Once a rarity, traffic cameras are filming across the nation. The latest technology, says the Wall Street Journal, includes cameras that keep tabs on highways to catch speeders in the act and infrared license-plate readers that nab ticket and tax scofflaws. Drivers, accusing law enforcement of using spy tactics to trap unsuspecting citizens, are fighting back with everything from pick axes to camera-blocking Santa Clauses. They’re using sprays that promise to blur license numbers and Web sites that plot the cameras’ locations and offer tips to beat them.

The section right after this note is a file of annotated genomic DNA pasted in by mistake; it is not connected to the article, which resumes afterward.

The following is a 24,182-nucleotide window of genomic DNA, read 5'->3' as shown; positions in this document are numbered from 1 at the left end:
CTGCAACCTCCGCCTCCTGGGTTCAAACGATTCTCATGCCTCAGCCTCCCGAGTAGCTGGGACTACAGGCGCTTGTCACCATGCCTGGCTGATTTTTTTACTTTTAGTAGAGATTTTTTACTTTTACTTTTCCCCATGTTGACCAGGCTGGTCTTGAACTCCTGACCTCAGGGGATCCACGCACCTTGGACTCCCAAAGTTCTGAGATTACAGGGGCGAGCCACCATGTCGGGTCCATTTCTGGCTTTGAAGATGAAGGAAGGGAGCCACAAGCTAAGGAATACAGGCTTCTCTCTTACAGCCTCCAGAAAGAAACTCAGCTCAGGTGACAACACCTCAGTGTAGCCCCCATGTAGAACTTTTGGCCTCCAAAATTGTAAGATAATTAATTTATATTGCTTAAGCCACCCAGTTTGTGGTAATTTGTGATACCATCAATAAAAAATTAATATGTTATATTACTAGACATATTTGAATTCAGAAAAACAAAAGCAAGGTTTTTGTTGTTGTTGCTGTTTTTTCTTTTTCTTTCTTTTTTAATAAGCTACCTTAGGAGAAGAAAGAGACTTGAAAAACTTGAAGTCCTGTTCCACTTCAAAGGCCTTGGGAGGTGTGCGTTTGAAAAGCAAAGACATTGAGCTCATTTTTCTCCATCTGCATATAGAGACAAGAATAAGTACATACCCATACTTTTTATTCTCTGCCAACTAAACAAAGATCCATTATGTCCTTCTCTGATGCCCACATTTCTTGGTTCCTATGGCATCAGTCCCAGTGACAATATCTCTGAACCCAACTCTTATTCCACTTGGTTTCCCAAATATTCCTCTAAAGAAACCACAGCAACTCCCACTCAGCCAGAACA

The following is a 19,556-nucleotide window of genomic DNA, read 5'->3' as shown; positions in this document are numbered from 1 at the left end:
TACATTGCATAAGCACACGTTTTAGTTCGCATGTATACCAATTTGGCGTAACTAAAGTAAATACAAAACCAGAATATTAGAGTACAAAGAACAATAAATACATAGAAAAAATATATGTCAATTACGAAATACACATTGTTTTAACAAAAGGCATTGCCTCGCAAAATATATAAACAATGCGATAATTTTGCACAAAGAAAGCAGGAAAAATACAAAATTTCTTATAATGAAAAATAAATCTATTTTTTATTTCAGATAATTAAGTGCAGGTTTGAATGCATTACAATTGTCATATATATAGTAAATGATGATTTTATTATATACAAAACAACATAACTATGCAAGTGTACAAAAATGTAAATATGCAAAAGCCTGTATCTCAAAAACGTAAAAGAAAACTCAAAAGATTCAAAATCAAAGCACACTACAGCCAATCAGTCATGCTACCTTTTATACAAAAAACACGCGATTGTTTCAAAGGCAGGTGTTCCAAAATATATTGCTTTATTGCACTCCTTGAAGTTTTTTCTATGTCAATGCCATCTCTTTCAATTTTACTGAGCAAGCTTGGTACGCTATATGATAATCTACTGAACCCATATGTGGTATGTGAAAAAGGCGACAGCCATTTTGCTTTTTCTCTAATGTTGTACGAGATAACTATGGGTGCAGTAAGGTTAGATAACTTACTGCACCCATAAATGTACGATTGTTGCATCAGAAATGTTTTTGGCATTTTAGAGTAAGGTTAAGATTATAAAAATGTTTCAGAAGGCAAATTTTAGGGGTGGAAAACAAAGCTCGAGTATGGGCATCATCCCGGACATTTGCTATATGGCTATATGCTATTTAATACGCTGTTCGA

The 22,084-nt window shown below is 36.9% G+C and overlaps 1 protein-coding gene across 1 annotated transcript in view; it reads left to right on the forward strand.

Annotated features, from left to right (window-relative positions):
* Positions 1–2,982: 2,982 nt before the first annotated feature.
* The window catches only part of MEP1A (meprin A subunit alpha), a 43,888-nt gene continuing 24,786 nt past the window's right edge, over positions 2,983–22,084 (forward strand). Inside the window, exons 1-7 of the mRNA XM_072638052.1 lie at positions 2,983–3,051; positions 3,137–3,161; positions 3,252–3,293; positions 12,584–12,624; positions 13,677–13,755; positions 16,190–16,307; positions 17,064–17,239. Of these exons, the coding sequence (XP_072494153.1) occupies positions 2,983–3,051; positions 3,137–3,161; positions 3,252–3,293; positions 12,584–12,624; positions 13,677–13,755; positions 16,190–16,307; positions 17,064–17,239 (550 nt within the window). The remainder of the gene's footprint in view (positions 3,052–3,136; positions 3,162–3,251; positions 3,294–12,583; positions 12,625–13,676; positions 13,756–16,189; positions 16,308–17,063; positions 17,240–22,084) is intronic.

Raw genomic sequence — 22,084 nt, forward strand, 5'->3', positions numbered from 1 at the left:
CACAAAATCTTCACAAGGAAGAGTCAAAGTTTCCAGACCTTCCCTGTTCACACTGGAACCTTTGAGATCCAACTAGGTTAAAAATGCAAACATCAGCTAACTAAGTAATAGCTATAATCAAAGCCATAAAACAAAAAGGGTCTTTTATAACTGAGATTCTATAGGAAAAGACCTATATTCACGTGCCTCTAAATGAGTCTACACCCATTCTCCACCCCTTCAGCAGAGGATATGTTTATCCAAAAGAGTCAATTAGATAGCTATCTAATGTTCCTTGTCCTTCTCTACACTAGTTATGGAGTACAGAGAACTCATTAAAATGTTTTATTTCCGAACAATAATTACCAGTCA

Critics cite research showing cameras can actually lead to more rear-end accidents because drivers often slam their brakes when they see signs warning them of cameras in the area. Others are angry that the cameras are run by for-profit companies that are paid $5,000 per camera each month. “We’re putting law enforcement in the hands of third parties,” says Ryan Denke, a Peoria, Az., electrical engineer who started a Web site, Photoradarscam.com, to protest the state’s speed cameras.